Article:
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Just realized I didn't answer your question...

debian-505-i386-CD-1.iso

ubuntu-10.04.1-server-i386.iso

gparted-live-0.6.2-2.iso [this one gave me the "BOOT FAILED!" message.]

gparted-live-0.4.6-1.iso [suggested by this page - http://gparted-forum.surf4.info/viewtopic.php?id=13835]

Last edited by pyrospade; 09-03-2010 at 01:43 AM. Reason: wasn't done
 
Old 09-03-2010, 06:39 AM   #7
pyrospade
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The other gparted wouldn't even boot...it just kept dumping code.

The desktop version of Ubuntu 10.04.1 gave me a "Unable to find a medium containing a live file system" message, similar to the gparted error...I could get to fdisk from within the Debian installation (BusyBox, Ctrl+F2), though. It looks like my USB drive is on /dev/sda, so I don't think I am supposed to partition that one; Windows was originally installed on /dev/hdb, so shouldn't that be the drive I partition for Linux? I am learning this as I go, so please bare with me.

I deleted all partitions from hda and hdb, but I still encountered the same problems as before when using the partitioner from the linux installation.

What would you do to troubleshoot the issue? Is it normal for the "Starting up the partitioner" to halt at 42% for over 20 minutes? According to the initial screen (where you can enter the AMI BIOS by pressing DEL) this PC is from 1997; after doing some research it appears that older machines like this may need some /boot partition needs to be within the first 1024 cylinders of the drive.

I am completely new to a lot of this, so pretty much assume I am completely ignorant

Last edited by pyrospade; 09-03-2010 at 06:46 AM. Reason: clarification
 
Old 09-03-2010, 06:40 AM   #8
skola
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Forgive me if you went through this already.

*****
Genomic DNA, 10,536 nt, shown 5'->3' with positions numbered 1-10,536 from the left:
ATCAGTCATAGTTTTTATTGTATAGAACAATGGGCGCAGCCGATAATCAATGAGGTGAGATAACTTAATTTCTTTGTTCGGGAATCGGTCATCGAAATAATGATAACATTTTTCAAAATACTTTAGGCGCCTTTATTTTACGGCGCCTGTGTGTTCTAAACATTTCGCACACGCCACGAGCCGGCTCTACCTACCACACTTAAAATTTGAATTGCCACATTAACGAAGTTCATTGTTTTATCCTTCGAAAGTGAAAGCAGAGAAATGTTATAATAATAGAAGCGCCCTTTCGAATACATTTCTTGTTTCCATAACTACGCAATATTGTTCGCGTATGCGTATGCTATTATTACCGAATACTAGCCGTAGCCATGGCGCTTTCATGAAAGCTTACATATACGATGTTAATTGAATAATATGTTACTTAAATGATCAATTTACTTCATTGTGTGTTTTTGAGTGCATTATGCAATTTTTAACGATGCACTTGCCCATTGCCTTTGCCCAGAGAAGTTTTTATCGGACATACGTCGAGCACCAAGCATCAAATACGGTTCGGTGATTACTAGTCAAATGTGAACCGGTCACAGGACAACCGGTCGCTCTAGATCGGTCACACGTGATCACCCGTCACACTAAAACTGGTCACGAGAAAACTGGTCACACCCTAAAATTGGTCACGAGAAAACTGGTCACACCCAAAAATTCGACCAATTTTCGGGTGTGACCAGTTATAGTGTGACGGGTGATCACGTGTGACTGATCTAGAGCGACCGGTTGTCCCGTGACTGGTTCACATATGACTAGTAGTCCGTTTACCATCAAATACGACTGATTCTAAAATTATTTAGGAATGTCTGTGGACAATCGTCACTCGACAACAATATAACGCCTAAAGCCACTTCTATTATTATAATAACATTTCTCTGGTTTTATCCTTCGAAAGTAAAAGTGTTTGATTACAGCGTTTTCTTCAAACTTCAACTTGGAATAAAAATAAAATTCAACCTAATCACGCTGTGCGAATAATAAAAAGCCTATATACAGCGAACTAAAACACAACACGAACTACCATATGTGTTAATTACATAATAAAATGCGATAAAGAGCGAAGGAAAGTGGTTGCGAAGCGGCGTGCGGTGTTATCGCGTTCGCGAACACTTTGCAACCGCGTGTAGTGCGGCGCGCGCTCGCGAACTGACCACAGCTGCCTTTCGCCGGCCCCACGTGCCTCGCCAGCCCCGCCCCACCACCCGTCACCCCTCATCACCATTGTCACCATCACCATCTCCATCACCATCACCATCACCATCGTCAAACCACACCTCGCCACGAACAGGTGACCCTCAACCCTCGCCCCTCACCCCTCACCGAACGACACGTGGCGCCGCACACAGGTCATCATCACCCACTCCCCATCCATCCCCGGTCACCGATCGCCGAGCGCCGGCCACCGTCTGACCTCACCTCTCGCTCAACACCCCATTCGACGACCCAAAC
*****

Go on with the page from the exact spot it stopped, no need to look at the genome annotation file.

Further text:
Given an old PC I would get into the BIOS setup.

make a note of all the settings particularly memory/cpu speed settings, hard disk/cdrom on which controller port.

reset everything to default, change the date and save.

go inside it and re-seat memory, cables in their sockets. - or maybe this first if booting problems.

I'm intrigued by your saying it needed a usb hdd. All the flavours of IDE/SATA/SCSI modules are there in any Linux booting distro so unless there's some quirky "kickstart" being given by the usb discovery onto the cdrom controller. hmmm

If you went into the BIOS setup which drives can be bootable in preference order?

Others have mentioned ways to have the hdd blanked if some code on it is giving probs. I'd be using a disk editor to check that and zero out any previous code. Alas, not under Linux so how about using 'dd' once you get a command line.

dd if=/dev/zero of=/dev/hda bs=512 count=2000

that should remove any partition and initial windows stuff. Of course double-check that it's the correct /hda or /sda

Having a "normal" Live Linux cd is a good investment for these probs, though sometimes one that can easily just go to a command line, circumventing any graphics card probs, is better. A smaller download than a _distro_ cd with many useful tools including Gparted , is PartedMagic. It has boot options to run in lower spec machines.
 
Old 09-03-2010, 04:52 PM   #9
pyrospade
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I apologize in advance for the verbosity of the following post :b

Quote:
Forgive me if you went through this already.
As much info you want to give me, please go right ahead. I want to learn everything about this stuff, but right now my knowledge is mostly in basic programming and web development.

Quote:
Given an old PC I would get into the BIOS setup.
make a note of all the settings particularly memory/cpu speed settings, hard disk/cdrom on which controller port.